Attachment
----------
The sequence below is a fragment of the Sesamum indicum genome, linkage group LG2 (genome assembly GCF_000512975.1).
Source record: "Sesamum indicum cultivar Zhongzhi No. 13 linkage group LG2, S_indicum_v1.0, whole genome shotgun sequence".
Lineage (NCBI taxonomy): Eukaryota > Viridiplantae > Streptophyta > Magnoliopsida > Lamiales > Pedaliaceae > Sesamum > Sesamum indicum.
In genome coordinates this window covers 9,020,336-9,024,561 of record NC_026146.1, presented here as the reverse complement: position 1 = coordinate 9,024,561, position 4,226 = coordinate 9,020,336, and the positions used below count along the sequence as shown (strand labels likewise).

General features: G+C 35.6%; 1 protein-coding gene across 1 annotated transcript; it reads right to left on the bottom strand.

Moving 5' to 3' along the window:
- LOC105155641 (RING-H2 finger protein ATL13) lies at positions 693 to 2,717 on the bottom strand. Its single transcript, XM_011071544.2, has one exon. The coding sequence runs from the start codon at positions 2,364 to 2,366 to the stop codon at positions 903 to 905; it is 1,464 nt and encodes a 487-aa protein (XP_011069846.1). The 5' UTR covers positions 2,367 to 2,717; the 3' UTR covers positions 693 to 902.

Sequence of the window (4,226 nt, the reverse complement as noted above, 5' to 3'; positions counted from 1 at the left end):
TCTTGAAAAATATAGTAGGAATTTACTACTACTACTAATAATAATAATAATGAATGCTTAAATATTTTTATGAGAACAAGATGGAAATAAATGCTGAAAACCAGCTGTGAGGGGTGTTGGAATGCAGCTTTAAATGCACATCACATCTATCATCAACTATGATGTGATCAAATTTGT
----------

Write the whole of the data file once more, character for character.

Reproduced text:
The sequence below is a fragment of the Sesamum indicum genome, linkage group LG2 (genome assembly GCF_000512975.1).
Source record: "Sesamum indicum cultivar Zhongzhi No. 13 linkage group LG2, S_indicum_v1.0, whole genome shotgun sequence".
Lineage (NCBI taxonomy): Eukaryota > Viridiplantae > Streptophyta > Magnoliopsida > Lamiales > Pedaliaceae > Sesamum > Sesamum indicum.
In genome coordinates this window covers 9,020,336-9,024,561 of record NC_026146.1, presented here as the reverse complement: position 1 = coordinate 9,024,561, position 4,226 = coordinate 9,020,336, and the positions used below count along the sequence as shown (strand labels likewise).

General features: G+C 35.6%; 1 protein-coding gene across 1 annotated transcript; it reads right to left on the bottom strand.

Moving 5' to 3' along the window:
- LOC105155641 (RING-H2 finger protein ATL13) lies at positions 693 to 2,717 on the bottom strand. Its single transcript, XM_011071544.2, has one exon. The coding sequence runs from the start codon at positions 2,364 to 2,366 to the stop codon at positions 903 to 905; it is 1,464 nt and encodes a 487-aa protein (XP_011069846.1). The 5' UTR covers positions 2,367 to 2,717; the 3' UTR covers positions 693 to 902.

Sequence of the window (4,226 nt, the reverse complement as noted above, 5' to 3'; positions counted from 1 at the left end):
TCTTGAAAAATATAGTAGGAATTTACTACTACTACTAATAATAATAATAATGAATGCTTAAATATTTTTATGAGAACAAGATGGAAATAAATGCTGAAAACCAGCTGTGAGGGGTGTTGGAATGCAGCTTTAAATGCACATCACATCTATCATCAACTATGATGTGATCAAATTTGT